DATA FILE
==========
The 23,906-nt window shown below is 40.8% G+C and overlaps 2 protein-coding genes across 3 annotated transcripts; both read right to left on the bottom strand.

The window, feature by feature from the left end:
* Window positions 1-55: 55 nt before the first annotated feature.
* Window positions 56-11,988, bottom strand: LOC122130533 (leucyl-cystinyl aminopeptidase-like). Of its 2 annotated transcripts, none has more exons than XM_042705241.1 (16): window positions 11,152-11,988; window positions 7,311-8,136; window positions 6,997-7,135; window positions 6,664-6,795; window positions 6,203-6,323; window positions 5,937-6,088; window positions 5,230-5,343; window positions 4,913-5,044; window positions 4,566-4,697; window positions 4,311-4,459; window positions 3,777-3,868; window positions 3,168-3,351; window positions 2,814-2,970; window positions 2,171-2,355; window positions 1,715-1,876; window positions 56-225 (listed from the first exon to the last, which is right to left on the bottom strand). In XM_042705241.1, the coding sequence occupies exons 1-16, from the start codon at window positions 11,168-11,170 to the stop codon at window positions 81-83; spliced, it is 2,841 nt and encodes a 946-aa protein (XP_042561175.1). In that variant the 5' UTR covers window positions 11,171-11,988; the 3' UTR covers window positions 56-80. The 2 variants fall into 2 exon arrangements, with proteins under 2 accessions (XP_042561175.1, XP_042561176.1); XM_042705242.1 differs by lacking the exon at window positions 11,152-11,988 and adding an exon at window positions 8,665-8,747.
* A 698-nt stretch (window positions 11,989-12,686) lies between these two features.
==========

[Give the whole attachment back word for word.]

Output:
The 23,906-nt window shown below is 40.8% G+C and overlaps 2 protein-coding genes across 3 annotated transcripts; both read right to left on the bottom strand.

The window, feature by feature from the left end:
* Window positions 1-55: 55 nt before the first annotated feature.
* Window positions 56-11,988, bottom strand: LOC122130533 (leucyl-cystinyl aminopeptidase-like). Of its 2 annotated transcripts, none has more exons than XM_042705241.1 (16): window positions 11,152-11,988; window positions 7,311-8,136; window positions 6,997-7,135; window positions 6,664-6,795; window positions 6,203-6,323; window positions 5,937-6,088; window positions 5,230-5,343; window positions 4,913-5,044; window positions 4,566-4,697; window positions 4,311-4,459; window positions 3,777-3,868; window positions 3,168-3,351; window positions 2,814-2,970; window positions 2,171-2,355; window positions 1,715-1,876; window positions 56-225 (listed from the first exon to the last, which is right to left on the bottom strand). In XM_042705241.1, the coding sequence occupies exons 1-16, from the start codon at window positions 11,168-11,170 to the stop codon at window positions 81-83; spliced, it is 2,841 nt and encodes a 946-aa protein (XP_042561175.1). In that variant the 5' UTR covers window positions 11,171-11,988; the 3' UTR covers window positions 56-80. The 2 variants fall into 2 exon arrangements, with proteins under 2 accessions (XP_042561175.1, XP_042561176.1); XM_042705242.1 differs by lacking the exon at window positions 11,152-11,988 and adding an exon at window positions 8,665-8,747.
* A 698-nt stretch (window positions 11,989-12,686) lies between these two features.